The U.S. Department of Education often places schools on Heightened Cash Monitoring when their policies and procedures have been called into question. How does a school get placed on Heightened Cash Monitoring?
Understanding Heightened Cash Monitoring
The purpose of the cash management regulations are to promote sounds cash management of Federal Student Aid program funds by schools. Institutions receive aid funds from the U.S. Department of Education and holds funds in trust for the students. By acting as a fiduciary in this way, schools help the government minimize the costs of making grant and loan funds to students and do it much cheaper than if they did it on their own. This also allows the government to keep the costs down for students, thus Federal Student Loans generally carry very low fees.
Schools may be placed on one of the Department’s Heightened Cash Monitoring payment methods so the Department can closely monitor the institutions cash management.
Heightened Cash Monitoring 1 (HCM1) – Under HCMI, a school first makes disbursements to students from institutional funds and then submits disbursement records to COD, drawing down funds once the records have been accepted. However under the Department’s HCM2 method, the process is much more onerous.
Heightened Cash monitoring 2 (HCM2) – Under HCM2, schools must make disbursements to students from institutional funds and then submit a Reimbursement Payment Request for those funds. It’s much more onerous because the school must also send documents and records to ED for each student, showing that they were eligible for and received those funds. Schools can only submit a Reimbursement Payment Request once during any 30 day period. As you can imagine, this severely impacts cash flow and in recent years, a number of schools and colleges have folded because they couldn’t correct the deficiencies that landed them on Heightened Cash monitoring in the first place.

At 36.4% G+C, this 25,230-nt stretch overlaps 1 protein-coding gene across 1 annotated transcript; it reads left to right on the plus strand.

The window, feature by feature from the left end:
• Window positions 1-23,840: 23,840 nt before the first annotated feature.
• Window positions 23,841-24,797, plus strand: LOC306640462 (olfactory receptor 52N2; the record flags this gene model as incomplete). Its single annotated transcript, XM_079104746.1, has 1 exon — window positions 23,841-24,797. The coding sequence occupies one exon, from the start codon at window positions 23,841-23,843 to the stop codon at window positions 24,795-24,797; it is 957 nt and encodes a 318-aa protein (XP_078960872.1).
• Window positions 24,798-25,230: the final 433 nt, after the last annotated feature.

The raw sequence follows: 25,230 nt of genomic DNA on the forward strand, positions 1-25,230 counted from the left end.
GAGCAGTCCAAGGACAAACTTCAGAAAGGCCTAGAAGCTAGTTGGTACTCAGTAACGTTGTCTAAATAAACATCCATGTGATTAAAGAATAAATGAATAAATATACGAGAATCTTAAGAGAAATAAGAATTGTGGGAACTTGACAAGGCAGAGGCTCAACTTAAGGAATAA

Schools subject to one of the Heightened Cash Monitoring methods of disbursement must pay credit balances due to students before requesting funds. Rules were enacted last year which went into place on July 1, 2016. The rules not only require that schools pay these credit balances, but also prevent schools from holding credit balances, even when a student has given authorization to do so.
How does an institution get put on Heightened Cash Monitoring?
- Late or Missing Audits – Annual HEA Title IV Audit
- Repeat Audit or Program Review Findings – Failure to Implement Corrective Action
- Excessive Audit Findings
- Excessive Program Review Findings
- Failure to Meet Financial Standards
- Composite Score – Weighted Sum of Primary Reserve, Equity, and Net Income Ratios
- Refund Reserves – Failure to maintain sufficient cash reserves
- Returning Funds – Late Refunds or Incorrect R2T4
- Provisional Certification Requiring a Letter of Credit
It’s important to note that the administration of the Cash Monitoring Program must be audited every year. The independent auditor engaged by the school must express an opinion in the audit report regarding the school’s compliance with the cash monitoring requirements.
Institutions with questions pertaining to this blog post or other matters of compliance with Accreditation, Federal Student Aid standards are welcome to contact our offices for additional assistance.
Peter Terebesi is the President and founder of Higher Ed Executives. You can find Peter on Twitter (@HigherEdPete), and reach him through the Higher Ed Executives website. You may also email email@example.com.
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